President Obama to deliver energy address from MIT on Friday

At noon on Friday, the President will deliver an address from Kresge Auditorium about American leadership on clean energy. The address will be webcast live.


On Friday, President Barack Obama will visit MIT, where he will deliver
an address about American leadership on clean energy as well as meet
MIT faculty and students whose research centers on energy. He will be
joined by Massachusetts Governor Deval Patrick.

An announcement of the President's visit was made on Tuesday evening in a letter to the MIT Community
from Kirk Kolenbrander, MIT's Vice President for Institute Affairs and
Secretary of the Corporation. "President Obama and President Hockfield
both believe that the leading minds in science and technology must
bring their talent squarely to bear on creating transformational energy
solutions," Kolenbrander wrote. "We are thrilled to see MIT recognized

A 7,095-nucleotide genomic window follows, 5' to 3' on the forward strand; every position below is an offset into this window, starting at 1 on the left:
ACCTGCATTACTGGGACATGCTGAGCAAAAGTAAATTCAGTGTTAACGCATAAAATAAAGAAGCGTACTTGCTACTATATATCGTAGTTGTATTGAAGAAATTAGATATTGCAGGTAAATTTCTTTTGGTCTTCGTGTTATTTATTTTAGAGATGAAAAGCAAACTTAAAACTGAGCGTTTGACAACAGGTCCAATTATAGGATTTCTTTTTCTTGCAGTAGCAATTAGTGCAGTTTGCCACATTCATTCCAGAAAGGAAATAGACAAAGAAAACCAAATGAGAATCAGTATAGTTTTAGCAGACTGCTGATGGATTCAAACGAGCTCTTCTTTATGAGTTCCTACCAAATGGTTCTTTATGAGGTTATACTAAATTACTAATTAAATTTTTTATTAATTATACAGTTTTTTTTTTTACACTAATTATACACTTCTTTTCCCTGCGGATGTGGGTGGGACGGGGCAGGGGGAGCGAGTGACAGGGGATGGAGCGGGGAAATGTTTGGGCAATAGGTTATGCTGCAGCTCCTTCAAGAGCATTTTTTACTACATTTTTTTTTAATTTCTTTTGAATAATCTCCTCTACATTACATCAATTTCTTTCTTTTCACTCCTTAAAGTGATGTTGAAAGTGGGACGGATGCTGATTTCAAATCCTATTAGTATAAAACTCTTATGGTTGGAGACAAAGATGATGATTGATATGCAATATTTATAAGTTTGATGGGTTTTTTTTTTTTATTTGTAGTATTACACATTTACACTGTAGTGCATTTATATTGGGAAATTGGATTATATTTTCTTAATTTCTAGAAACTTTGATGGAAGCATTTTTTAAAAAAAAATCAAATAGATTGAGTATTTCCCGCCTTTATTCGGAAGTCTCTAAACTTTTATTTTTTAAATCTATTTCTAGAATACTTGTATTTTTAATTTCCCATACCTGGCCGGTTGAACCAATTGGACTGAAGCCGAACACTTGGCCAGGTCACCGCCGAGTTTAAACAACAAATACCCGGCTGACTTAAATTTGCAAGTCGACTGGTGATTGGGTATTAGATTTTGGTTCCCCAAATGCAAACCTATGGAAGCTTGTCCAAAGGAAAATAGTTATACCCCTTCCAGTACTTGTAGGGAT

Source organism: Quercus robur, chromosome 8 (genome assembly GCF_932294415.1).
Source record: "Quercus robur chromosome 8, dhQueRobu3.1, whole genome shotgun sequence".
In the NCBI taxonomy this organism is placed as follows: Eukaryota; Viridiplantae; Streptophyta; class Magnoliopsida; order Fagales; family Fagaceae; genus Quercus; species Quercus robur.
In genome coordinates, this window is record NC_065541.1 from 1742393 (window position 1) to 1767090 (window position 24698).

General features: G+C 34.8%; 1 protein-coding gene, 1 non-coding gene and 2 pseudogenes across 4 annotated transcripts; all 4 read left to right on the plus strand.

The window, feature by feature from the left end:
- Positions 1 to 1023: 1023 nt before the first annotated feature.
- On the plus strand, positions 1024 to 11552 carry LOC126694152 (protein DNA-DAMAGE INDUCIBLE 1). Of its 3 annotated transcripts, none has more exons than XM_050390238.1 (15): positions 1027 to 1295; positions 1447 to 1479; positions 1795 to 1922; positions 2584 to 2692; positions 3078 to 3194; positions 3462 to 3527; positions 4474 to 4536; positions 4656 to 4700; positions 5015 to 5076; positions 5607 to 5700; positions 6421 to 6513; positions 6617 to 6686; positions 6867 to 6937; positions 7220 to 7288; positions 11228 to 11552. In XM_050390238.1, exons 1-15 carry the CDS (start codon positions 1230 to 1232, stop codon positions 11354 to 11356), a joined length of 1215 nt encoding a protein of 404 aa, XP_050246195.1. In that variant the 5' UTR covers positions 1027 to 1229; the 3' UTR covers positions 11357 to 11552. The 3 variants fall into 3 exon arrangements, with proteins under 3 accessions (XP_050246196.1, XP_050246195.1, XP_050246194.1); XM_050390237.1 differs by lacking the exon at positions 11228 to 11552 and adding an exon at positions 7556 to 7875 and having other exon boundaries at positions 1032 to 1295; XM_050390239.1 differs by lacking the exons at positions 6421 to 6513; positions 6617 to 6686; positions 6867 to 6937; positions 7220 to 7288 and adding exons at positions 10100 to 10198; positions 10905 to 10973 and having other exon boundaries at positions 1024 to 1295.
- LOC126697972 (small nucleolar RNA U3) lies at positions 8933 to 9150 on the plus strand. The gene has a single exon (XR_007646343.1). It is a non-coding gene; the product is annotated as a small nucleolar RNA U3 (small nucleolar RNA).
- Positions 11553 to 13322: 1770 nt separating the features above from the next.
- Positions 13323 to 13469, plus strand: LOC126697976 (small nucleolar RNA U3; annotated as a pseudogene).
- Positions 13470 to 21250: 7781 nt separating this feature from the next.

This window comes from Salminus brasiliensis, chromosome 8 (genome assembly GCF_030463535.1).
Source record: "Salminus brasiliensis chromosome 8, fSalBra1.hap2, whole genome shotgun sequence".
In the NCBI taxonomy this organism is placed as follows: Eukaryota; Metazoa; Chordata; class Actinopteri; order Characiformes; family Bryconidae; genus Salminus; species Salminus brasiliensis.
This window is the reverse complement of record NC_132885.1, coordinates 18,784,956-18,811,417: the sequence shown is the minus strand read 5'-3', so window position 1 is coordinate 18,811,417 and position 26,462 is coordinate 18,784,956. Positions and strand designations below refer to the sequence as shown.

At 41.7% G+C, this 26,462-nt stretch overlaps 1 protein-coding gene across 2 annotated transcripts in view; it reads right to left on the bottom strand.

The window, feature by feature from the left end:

as central to that historic effort."

The speech will be webcast
beginning at noon on Friday: it can be viewed online at http://amps-web.mit.edu/public/amps/webcast/2009/obama-2009oct23/.

Seeing the address from campus
In
addition to being webcast, the President's address will be cablecast on
MIT Cable channel 8, while open captioning will be provided on MIT
Cable channel 9.

The address will also be shown live in the following rooms on campus (see map here):
1-190, 4-237, 26-100, 32-141, 32-155, E51-315 and the MIT360 space at
the MIT Museum. The cablecast in Room 32-155 will be open-captioned.

At MIT Lincoln Laboratory, the speech will be simulcast in S2-180 and Laboratory Group conference rooms on Channel 20.

Finally, an "on demand" version of the speech will be available online shortly after the conclusion of the event.

As
is common with Presidential visits, seating for the address in Kresge
Auditorium will be extraordinarily limited and will be by invitation
only. The tickets MIT has for the event will be allocated in such a way
as to be broadly representative of the Institute — and weighted to
favor students.


Topics: Administration, Energy, Faculty, MIT Energy Initiative (MITEI), Staff, Students

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